More surprising is the number of face-to-face training events institutions sponsor for online instructors. Fanshawe College, in Ontario, for example, offers a one-week residential workshop for all new instructors at the main campus in London as well as those at satellite campuses. The program provides tips for effectively using the college’s LMS and for teaching online courses, said Jason J. Kerr, Fanshawe’s technology training coordinator for organizational development and learning.
Likewise, Babson’s business school arranges a biannual refresher workshop so full- and part-time online M.B.A. faculty members can learn new skills and ask questions about difficult situations they’re facing, Kim said.
At Florida International University, a “really big” all-day, once-a-year conference attracts 250 online instructors who partake in hands-on training, said Gus Roque, educational technology manager at FIU Online. FIU Online also runs a structured professional development course for instructors who teach hybrid courses. The university’s strategic goal is to better utilize space, so it’s converting all first-year courses to a hybrid format, Roque said.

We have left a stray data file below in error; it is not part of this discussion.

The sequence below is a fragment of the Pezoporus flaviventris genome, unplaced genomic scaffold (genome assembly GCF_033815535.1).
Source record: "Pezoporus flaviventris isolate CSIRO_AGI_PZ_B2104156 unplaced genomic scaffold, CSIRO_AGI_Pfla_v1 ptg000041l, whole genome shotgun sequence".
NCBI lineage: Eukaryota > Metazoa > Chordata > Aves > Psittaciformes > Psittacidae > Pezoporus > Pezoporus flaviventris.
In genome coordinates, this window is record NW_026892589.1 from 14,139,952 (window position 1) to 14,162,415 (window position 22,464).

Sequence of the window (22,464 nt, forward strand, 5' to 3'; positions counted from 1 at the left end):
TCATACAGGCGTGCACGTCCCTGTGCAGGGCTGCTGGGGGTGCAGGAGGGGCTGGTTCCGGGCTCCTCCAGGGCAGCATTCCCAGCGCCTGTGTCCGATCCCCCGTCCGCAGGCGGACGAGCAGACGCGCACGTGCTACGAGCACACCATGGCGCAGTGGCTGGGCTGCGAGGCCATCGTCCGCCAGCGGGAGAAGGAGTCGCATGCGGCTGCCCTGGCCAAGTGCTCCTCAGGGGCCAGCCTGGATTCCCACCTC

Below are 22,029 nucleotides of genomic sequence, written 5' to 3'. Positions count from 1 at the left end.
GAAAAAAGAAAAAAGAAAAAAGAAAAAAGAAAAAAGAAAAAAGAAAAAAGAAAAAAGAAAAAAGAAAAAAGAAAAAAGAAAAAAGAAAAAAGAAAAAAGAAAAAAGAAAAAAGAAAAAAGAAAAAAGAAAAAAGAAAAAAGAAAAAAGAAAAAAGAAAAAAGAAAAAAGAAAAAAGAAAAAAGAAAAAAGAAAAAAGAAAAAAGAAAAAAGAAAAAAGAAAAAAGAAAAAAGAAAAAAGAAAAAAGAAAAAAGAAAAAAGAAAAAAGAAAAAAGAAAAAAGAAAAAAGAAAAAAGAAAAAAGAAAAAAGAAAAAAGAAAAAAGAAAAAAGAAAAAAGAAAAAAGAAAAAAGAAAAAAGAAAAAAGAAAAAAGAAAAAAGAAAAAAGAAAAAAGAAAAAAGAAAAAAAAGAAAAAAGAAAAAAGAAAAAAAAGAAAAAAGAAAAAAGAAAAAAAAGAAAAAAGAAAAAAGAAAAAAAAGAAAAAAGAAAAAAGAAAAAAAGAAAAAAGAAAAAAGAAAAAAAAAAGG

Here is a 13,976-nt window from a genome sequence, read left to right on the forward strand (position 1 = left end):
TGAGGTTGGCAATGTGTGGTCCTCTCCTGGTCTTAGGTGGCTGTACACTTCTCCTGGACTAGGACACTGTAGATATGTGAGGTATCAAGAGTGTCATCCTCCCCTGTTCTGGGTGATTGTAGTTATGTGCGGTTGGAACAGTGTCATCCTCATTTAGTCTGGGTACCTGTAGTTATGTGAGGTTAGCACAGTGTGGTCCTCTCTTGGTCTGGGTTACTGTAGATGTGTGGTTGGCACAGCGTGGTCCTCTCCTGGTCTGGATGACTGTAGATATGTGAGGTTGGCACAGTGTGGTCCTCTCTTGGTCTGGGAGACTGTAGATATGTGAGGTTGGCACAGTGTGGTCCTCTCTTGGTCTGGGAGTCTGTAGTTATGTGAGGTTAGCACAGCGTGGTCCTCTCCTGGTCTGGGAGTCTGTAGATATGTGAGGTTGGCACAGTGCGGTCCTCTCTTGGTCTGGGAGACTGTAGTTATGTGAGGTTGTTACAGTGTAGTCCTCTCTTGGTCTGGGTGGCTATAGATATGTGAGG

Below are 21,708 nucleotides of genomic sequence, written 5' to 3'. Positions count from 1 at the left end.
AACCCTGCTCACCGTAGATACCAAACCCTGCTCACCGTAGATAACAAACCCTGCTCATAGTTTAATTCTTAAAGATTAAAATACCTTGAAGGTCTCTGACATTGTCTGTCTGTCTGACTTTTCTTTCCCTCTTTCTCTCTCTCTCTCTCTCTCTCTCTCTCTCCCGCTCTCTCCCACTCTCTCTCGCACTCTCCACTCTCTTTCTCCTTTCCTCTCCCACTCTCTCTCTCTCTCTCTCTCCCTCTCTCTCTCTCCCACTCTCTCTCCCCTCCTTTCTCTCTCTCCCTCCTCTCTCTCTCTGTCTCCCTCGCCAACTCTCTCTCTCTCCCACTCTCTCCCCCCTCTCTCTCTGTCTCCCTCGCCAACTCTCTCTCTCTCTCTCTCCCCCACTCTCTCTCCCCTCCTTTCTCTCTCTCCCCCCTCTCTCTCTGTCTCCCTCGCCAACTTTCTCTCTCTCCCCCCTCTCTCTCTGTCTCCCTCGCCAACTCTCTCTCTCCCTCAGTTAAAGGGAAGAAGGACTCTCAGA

Arizona State offers 65 to 75 in-person workshops annually on topics including effective online pedagogy, Van Horn said.
Most officials interviewed for this article said that some of the best training takes place when online instructors come together to discuss challenges and share best practices. Some of these gatherings take place at scheduled workshops, and others informally in department meetings and campus cafeterias.
“We have a smaller college with 3,000 students, so faculty know each other,” Kim, of Babson, said. “We run into each other because we eat in the student dining hall a couple of times a week … or we simply pick up the phone and talk.”
Zotti said the same about Stevens. “We have the benefit of being a small school,” he said. “We know the faculty very well. Having rapport with the faculty for a long time pays off in tangible and intangible ways.”
Asking professors to share experiences one on one or in groups is common at all the institutions contacted by “Inside Digital Learning.” For example, Georgia Tech offers a new-instructor orientation course three to four times per year, and invites faculty members who are the “rock stars of online” to provide advice to their colleagues, Bailey said.
“Our best asset is our faculty advocates,” he added. “Faculty tend to listen to other faculty rather than us. Professors can share what’s worked.”